You have served in several capacities, in the navy and in state government, and now as a county commissioner.  Do you feel drawn to service and why is service important to you?
My great aunt Marvel Flint instilled a great sense of service for me early on in my life.  She was so active in church and in her community, and she always adopted families who needed some extra help, working to get them groceries or clothes or Christmas gifts, whatever they needed.  She lived by, and I try to live by, the Muhammad Ali quote that “Service to others is the rent you pay for your room here on earth.”  So, my work here isn’t about Erica.  Leaving the community better than I found it is my rent to pay.
One of your really big focuses is on infant and maternal healthcare and other birth-to-five-year-old initiatives.  Why is that?
Lived experiences.  Everything people see about me is due to my own experiences.  I had a traumatic pregnancy, and my concerns during that time were dismissed.  That’s an experience that many Black women have had and continue to have—their health isn’t prioritized and their wishes and worries aren’t taken seriously, and the consequences are disastrous.  Ohio’s infant mortality rate is awful, so that was something I wanted to work on when I became a state representative.  I focused on moms as a way to help improve outcomes for the kids.  Studies show that early investments in birth-to-five initiatives pay dividends for many years to come by helping young people to grow up to be productive adults, reducing incarceration rates, and in so many other ways.
You’ve been on the board for some time now, and have seemed to be both super engaged with the details of county government and also really active in the community.  Do you always keep such a busy and fast-paced schedule?
No, but being in the legislature required it.  My district was one of the poorest and the people there needed a really strong advocate, so I felt like it was my responsibility to be really engaged with them and for them.  I’ve kept that up on the Board of Commissioners, but I’m really an introvert at heart even if you can’t see it.
What does a typical day look like for you now?
I usually start at nine a.m. with meetings, either our General Session or Briefing meeting, or a breakfast meeting.  I usually have lunch and dinner meetings too, with briefings in between. 
I’m also a single parent with all of the obligations that come with that, and I’m always responding to email and phone calls.  It’s really important to me to be accessible to our residents, but that’s a bigger and bigger challenge.  There’s really no balance.  I just try to do the best I can.
What has surprised you about being a county commissioner, or what do you love or hate about the job?
I don’t hate anything about this job!  This is the best job.  I serve with great people: the other commissioners, county administration and our whole team who live their roles as public servants, and it’s so much easier to accomplish things here than it was at the statehouse.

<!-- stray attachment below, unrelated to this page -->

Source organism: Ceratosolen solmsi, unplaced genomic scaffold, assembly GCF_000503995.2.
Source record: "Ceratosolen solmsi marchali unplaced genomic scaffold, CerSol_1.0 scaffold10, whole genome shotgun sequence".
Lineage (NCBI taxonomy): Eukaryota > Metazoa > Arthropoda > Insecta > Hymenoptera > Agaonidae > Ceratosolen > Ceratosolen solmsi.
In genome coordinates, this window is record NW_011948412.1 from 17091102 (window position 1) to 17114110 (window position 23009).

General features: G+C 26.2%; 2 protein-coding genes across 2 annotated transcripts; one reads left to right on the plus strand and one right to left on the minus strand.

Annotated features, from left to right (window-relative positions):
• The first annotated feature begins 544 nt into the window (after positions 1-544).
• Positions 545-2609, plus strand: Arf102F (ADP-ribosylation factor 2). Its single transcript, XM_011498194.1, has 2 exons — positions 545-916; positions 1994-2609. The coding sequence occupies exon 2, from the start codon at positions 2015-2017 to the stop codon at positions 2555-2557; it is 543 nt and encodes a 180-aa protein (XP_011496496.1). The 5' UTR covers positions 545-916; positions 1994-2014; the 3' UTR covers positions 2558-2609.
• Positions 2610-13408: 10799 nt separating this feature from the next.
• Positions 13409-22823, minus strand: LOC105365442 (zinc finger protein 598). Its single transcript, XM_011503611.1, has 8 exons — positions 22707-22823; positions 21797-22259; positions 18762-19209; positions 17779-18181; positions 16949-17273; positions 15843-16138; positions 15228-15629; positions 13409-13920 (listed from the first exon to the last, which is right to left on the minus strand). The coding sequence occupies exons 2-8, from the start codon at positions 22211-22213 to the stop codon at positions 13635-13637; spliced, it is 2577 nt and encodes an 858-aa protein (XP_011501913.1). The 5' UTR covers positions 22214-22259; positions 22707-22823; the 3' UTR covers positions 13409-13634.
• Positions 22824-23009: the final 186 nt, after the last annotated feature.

I wouldn’t say that it surprises me, but I am still getting used to the breadth and depth of everything we do at the county.  We really are the social safety net and provider of last resort for a lot of people who rely on us. 
You have two daughters who are young adults.  What advice do you give them or would you give to another young person starting out in the world?
I would say that it’s great to have goals and dreams and to work toward those, but you should also allow yourself to be flexible and see what happens.  You never know what twists and turns life will give you, and it’s good to consider those as they come.  I would never have expected to be here, but I wouldn’t trade it now for the dreams I used to have. 
I would also tell them to embrace their community, whatever it may be.  Use your voice and find ways to give back.
Anything fun that your new county colleagues don’t know about you?
I’m a living kidney donor—I donated my kidney to the great aunt that I told you about.  Also, I love archery.  I haven’t had the chance to do it lately, but I’m always looking for opportunities to practice my archery.
Anything else you’d like to add?
I just want to say that I’ve had a great time as county commissioner so far, and I’m looking forward to serving for a long time.


racial equity icons

2020 was a pivotal time in history for more reason than one.   Communities across the nation experienced trauma related to racial inequity, social unrest, and of course, the COVID-19 pandemic. The commissioners have long been leaders on issues of equity, and have been providing racial equity training to leadership throughout the community following the creation of their Rise Together Blueprint For Addressing Poverty.  Last year, they also led the nation by declaring racism to be a public health crisis before going on to establish Racial Equity as one of their core principles of good governance.
In the year since instilling racial equity as a core principle, the commissioners’ office has come a long way.  The commissioners hired their first ever Chief Economic Equity and Inclusion Officer, and created a Racial Equity Council, which created a set of Diversity, Equity, and Inclusion recommendations that the commissioners adopted this week so that DEI can become part of our DNA.
(Equity icon created by Laura Amaya at the Noun Project.)